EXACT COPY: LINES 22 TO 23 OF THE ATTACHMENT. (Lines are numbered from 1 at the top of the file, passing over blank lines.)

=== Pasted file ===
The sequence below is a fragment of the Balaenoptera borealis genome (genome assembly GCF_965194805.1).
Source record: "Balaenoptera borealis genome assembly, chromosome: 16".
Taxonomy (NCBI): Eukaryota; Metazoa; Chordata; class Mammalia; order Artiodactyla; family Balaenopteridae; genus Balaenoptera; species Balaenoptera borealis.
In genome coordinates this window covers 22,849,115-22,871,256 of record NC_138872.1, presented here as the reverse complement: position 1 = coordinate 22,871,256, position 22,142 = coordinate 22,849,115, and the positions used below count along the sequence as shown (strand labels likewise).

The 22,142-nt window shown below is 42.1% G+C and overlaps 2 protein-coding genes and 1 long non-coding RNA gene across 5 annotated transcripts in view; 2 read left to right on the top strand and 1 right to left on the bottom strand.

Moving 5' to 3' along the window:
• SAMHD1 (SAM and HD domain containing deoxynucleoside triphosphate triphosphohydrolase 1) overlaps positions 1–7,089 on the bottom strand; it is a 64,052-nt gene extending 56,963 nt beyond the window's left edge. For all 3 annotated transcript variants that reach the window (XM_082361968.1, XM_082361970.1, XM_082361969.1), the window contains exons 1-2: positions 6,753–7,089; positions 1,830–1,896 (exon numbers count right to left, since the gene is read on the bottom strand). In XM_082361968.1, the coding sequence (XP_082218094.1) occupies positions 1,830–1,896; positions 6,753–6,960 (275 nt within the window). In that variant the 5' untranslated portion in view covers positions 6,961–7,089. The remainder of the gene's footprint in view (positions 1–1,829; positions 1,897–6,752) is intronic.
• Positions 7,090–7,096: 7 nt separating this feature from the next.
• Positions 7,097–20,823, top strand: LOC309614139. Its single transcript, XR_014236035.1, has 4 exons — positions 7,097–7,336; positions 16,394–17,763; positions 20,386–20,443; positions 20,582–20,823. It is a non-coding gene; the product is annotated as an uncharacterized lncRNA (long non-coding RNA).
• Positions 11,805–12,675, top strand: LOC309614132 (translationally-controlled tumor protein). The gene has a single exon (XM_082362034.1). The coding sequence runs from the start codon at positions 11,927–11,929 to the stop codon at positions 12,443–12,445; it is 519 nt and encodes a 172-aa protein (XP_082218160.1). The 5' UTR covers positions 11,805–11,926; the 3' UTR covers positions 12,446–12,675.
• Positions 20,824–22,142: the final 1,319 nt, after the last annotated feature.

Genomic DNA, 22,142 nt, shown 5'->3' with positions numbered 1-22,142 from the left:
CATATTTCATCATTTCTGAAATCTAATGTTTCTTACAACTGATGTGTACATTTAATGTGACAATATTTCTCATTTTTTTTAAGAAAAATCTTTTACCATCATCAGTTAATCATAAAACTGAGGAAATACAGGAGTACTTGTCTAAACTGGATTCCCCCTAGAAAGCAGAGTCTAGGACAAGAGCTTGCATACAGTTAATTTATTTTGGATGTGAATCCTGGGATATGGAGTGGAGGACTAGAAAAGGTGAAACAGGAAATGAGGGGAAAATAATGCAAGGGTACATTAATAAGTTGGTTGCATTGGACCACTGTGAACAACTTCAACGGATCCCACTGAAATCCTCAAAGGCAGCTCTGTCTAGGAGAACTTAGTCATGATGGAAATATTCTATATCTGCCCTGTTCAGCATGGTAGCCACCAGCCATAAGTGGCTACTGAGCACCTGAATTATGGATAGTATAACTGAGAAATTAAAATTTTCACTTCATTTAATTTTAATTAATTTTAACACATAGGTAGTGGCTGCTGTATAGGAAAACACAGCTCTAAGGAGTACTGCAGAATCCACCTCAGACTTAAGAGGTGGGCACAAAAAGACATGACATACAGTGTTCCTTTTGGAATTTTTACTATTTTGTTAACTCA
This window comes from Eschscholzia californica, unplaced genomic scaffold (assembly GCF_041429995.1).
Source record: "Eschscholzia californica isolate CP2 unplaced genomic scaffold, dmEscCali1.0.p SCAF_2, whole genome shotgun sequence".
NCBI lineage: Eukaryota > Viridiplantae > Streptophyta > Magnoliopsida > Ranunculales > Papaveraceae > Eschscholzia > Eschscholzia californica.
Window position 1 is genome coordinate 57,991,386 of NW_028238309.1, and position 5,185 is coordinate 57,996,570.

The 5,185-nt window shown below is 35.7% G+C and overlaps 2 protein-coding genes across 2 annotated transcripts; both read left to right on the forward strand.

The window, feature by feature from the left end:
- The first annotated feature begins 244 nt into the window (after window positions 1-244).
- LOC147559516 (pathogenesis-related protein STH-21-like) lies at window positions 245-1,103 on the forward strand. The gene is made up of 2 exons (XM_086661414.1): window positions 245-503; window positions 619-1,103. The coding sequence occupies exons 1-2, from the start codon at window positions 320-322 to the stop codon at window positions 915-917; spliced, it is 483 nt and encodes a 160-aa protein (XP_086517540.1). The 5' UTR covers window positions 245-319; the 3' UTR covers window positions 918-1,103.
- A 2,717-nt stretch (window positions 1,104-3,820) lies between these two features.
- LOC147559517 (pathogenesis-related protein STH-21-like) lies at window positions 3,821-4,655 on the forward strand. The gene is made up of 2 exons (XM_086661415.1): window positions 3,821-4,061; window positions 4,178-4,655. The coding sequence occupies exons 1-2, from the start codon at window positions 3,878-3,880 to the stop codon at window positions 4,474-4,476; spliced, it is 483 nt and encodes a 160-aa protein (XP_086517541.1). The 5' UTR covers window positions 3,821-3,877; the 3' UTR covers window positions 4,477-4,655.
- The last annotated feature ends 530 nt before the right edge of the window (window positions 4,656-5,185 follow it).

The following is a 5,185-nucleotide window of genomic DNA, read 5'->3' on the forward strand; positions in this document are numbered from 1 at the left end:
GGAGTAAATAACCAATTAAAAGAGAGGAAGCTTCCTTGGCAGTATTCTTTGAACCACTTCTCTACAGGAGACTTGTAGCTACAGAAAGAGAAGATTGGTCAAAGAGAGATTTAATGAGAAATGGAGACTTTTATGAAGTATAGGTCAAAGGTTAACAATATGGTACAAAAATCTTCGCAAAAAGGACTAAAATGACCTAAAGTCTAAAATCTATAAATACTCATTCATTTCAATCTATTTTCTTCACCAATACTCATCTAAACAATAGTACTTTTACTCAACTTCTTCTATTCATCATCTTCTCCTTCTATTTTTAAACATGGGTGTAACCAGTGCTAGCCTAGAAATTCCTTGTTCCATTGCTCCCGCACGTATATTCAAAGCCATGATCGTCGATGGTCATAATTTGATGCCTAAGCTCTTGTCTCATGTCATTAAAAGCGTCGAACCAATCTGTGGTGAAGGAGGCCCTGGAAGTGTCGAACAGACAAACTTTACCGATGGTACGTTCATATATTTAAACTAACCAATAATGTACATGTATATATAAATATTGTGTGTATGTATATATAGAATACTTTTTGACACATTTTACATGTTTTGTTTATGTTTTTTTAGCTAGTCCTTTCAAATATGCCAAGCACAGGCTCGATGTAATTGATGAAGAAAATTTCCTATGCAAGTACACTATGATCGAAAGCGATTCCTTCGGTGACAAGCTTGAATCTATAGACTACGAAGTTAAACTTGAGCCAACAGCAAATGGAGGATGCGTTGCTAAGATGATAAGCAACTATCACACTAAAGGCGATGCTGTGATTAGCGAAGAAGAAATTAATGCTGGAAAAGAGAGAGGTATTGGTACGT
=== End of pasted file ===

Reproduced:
- A 2,717-nt stretch (window positions 1,104-3,820) lies between these two features.
- LOC147559517 (pathogenesis-related protein STH-21-like) lies at window positions 3,821-4,655 on the forward strand. The gene is made up of 2 exons (XM_086661415.1): window positions 3,821-4,061; window positions 4,178-4,655. The coding sequence occupies exons 1-2, from the start codon at window positions 3,878-3,880 to the stop codon at window positions 4,474-4,476; spliced, it is 483 nt and encodes a 160-aa protein (XP_086517541.1). The 5' UTR covers window positions 3,821-3,877; the 3' UTR covers window positions 4,477-4,655.